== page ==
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  1. 1
    379388
    Peer Reviewed

    Monitoring and surveillance for multiple micronutrient supplements in pregnancy.

    Mei Z; Jefferds ME; Namaste S; Suchdev PS; Flores-Ayala RC

    Maternal and Child Nutrition. 2017 Dec 22; 1-9.

    The World Health Organization (WHO) recommends iron-folic acid (IFA) supplementation during pregnancy to improve maternal and infant health outcomes. Multiple micronutrient (MMN) supplementation in pregnancy has been implemented in select countries and emerging evidence suggests that MMN supplementation in pregnancy may provide additional benefits compared to IFA alone. In 2015, WHO, the United Nations Children's Fund (UNICEF), and the Micronutrient Initiative held a “Technical Consultation on MMN supplements in pregnancy: implementation considerations for successful incorporation into existing programmemes,” which included a call for indicators needed for monitoring, evaluation, and surveillance of MMN supplementation programs. Currently, global surveillance and monitoring data show that overall IFA supplementation programs suffer from low coverage and intake adherence, despite inclusion in national policies. Common barriers that limit the effectiveness of IFA-which also apply to MMN programs-include weak supply chains, low access to antenatal care services, low-quality behavior change interventions to support and motivate women, and weak or non-existent monitoring systems used for programme improvement. The causes of these barriers in a given country need careful review to resolve them. As countries heighten their focus on supplementation during pregnancy, or if they decide to initiate or transition into MMN supplementation, a priority is to identify key monitoring indicators to address these issues and support effective programs. National and global monitoring and surveillance data on IFA supplementation during pregnancy are primarily derived from cross-sectional surveys and, on a more routine basis, through health and logistics management information systems. Indicators for IFA supplementation exist; however, the new indicators for MMN supplementation need to be incorporated. We reviewed practice-based evidence, guided by the WHO/Centers for Disease Control and Prevention logic model for vitamin and mineral interventions in public health programs, and used existing manuals, published literature, country reports, and the opinion of experts, to identify monitoring, evaluation, and surveillance indicators for MMN supplementation programs. We also considered cross-cutting indicators that could be used across programme settings, as well as those specific to common delivery models, such as antenatal care services. We then described mechanisms for collecting these data, including integration within existing government monitoring systems, as well as other existing or proposed systems. Monitoring data needs at all stages of the programme lifecycle were considered, as well as the feasibility and cost of data collection. We also propose revisions to global-, national-, and subnational-surveillance indicators based on these reviews.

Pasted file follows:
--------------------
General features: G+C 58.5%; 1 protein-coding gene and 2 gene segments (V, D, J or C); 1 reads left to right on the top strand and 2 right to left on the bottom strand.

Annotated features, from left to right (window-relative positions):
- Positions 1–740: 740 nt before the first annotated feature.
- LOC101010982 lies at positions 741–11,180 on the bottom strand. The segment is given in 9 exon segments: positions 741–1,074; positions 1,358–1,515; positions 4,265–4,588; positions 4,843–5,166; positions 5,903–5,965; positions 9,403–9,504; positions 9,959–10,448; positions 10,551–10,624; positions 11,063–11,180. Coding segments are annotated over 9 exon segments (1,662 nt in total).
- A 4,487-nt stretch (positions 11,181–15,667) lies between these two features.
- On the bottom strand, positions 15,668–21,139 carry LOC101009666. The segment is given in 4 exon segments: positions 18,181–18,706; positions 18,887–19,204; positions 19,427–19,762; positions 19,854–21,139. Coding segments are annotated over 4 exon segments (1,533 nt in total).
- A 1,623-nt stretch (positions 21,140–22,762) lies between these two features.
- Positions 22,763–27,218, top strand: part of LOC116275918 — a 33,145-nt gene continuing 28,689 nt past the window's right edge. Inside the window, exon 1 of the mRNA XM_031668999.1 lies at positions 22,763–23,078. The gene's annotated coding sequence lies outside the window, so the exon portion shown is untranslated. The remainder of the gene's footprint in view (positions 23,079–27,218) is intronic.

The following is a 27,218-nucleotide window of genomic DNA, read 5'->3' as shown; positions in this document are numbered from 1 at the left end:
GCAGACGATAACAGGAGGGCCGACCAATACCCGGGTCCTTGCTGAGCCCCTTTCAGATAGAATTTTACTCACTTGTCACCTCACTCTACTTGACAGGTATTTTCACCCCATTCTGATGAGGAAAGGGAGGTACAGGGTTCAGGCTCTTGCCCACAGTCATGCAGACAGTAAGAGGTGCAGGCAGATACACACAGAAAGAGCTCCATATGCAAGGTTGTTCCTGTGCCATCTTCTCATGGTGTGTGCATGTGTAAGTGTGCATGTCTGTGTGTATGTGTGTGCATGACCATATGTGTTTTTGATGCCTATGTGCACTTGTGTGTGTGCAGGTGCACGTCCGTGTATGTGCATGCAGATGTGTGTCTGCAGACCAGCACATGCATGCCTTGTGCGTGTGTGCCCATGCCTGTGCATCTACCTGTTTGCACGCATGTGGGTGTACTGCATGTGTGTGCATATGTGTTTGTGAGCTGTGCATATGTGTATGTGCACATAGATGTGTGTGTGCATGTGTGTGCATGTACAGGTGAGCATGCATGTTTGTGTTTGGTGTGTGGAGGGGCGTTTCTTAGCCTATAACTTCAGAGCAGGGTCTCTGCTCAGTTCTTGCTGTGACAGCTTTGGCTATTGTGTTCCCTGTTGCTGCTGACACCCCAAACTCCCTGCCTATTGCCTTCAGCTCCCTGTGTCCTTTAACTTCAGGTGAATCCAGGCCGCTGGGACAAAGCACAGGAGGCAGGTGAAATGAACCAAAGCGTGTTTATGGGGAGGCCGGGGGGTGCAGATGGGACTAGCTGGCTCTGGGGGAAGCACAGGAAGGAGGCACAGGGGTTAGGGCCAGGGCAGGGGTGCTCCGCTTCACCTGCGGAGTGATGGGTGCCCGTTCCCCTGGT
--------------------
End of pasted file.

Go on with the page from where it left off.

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  2. 2
    323034

    Iron supplementation of young children in regions where malaria transmission is intense and infectious disease highly prevalent. WHO statement.

    World Health Organization [WHO]

    Geneva, Switzerland, WHO, [2007]. [2] p.

    Iron deficiency with its attendant anaemia is the most prevalent micronutrient disorder on a worldwide basis. In 2001, the UN General Assembly at the Special Session on Children recommended that the prevalence of iron deficiency and anaemia be reduced by one third in children by the year 2010. If achieved, this would contribute greatly to the realization of the Millenium Development Goals. In most countries, national policies have been implemented to provide iron supplements to pregnant women, and to a lesser extent to young children, as the primary strategy for preventing iron deficiency and anaemia. Although the benefits of iron supplementation have generally been considered to outweigh the putative risks, there is some evidence to suggest that supplementation at levels recommended for otherwise healthy children carries the risk of increased severity of infectious disease in the presence of malaria and/or undernutrition. (excerpt)
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  3. 3
    300150

    Strategies for the prevention of iron deficiency anaemia in children [editorial]

    Gokcay G

    Journal of Tropical Pediatrics. 2006 Apr; 52(2):75-77.

    As a result of accumulating evidence about the benefits of exclusive breastfeeding, the World Health Organization issued a statement recommending exclusive breastfeeding for 6 months. This document advised that further studies are needed for assessment of the risk of micronutrient deficiencies, especially in susceptible infants. These infants include those living in areas where iron, zinc and vitamin A deficiencies are prevalent. Upon this word of caution and with recommendations that iron supplementation be started at 4–6 months of age in breastfed infants, such supplementation has been started in some developing countries such as Turkey and Brazil. However current evidence regarding the actual need for this supplementation is inadequate. (excerpt)
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